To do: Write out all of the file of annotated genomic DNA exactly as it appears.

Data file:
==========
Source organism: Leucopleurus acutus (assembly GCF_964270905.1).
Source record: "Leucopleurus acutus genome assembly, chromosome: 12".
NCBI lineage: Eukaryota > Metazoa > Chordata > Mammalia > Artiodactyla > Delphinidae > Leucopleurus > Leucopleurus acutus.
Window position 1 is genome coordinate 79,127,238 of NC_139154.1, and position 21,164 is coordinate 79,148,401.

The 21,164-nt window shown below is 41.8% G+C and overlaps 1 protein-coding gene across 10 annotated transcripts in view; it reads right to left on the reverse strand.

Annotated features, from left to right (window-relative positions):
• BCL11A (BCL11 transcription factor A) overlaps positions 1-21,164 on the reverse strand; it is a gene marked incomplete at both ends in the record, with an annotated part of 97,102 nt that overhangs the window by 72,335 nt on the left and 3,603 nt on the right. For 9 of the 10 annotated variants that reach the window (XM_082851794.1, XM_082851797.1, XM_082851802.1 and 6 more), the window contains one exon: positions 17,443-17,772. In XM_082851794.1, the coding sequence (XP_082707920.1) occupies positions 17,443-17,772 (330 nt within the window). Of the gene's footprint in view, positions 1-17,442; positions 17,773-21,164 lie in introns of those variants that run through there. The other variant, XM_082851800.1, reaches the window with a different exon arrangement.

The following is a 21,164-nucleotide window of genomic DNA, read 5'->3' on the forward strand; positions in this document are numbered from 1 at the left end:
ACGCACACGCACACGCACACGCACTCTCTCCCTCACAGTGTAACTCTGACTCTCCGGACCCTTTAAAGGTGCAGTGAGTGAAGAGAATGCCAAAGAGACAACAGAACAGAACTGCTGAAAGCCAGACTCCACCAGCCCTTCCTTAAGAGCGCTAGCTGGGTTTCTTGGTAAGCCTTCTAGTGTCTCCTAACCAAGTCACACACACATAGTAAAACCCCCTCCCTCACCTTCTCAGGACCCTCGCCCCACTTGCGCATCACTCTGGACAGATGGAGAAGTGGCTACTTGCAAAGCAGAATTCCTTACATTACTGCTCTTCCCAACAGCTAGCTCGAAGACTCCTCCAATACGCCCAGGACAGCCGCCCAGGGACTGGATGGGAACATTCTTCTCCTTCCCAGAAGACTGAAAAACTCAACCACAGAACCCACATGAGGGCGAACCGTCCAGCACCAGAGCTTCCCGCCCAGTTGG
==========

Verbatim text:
Source organism: Leucopleurus acutus (assembly GCF_964270905.1).
Source record: "Leucopleurus acutus genome assembly, chromosome: 12".
NCBI lineage: Eukaryota > Metazoa > Chordata > Mammalia > Artiodactyla > Delphinidae > Leucopleurus > Leucopleurus acutus.
Window position 1 is genome coordinate 79,127,238 of NC_139154.1, and position 21,164 is coordinate 79,148,401.

The 21,164-nt window shown below is 41.8% G+C and overlaps 1 protein-coding gene across 10 annotated transcripts in view; it reads right to left on the reverse strand.

Annotated features, from left to right (window-relative positions):
• BCL11A (BCL11 transcription factor A) overlaps positions 1-21,164 on the reverse strand; it is a gene marked incomplete at both ends in the record, with an annotated part of 97,102 nt that overhangs the window by 72,335 nt on the left and 3,603 nt on the right. For 9 of the 10 annotated variants that reach the window (XM_082851794.1, XM_082851797.1, XM_082851802.1 and 6 more), the window contains one exon: positions 17,443-17,772. In XM_082851794.1, the coding sequence (XP_082707920.1) occupies positions 17,443-17,772 (330 nt within the window). Of the gene's footprint in view, positions 1-17,442; positions 17,773-21,164 lie in introns of those variants that run through there. The other variant, XM_082851800.1, reaches the window with a different exon arrangement.

The following is a 21,164-nucleotide window of genomic DNA, read 5'->3' on the forward strand; positions in this document are numbered from 1 at the left end:
ACGCACACGCACACGCACACGCACTCTCTCCCTCACAGTGTAACTCTGACTCTCCGGACCCTTTAAAGGTGCAGTGAGTGAAGAGAATGCCAAAGAGACAACAGAACAGAACTGCTGAAAGCCAGACTCCACCAGCCCTTCCTTAAGAGCGCTAGCTGGGTTTCTTGGTAAGCCTTCTAGTGTCTCCTAACCAAGTCACACACACATAGTAAAACCCCCTCCCTCACCTTCTCAGGACCCTCGCCCCACTTGCGCATCACTCTGGACAGATGGAGAAGTGGCTACTTGCAAAGCAGAATTCCTTACATTACTGCTCTTCCCAACAGCTAGCTCGAAGACTCCTCCAATACGCCCAGGACAGCCGCCCAGGGACTGGATGGGAACATTCTTCTCCTTCCCAGAAGACTGAAAAACTCAACCACAGAACCCACATGAGGGCGAACCGTCCAGCACCAGAGCTTCCCGCCCAGTTGG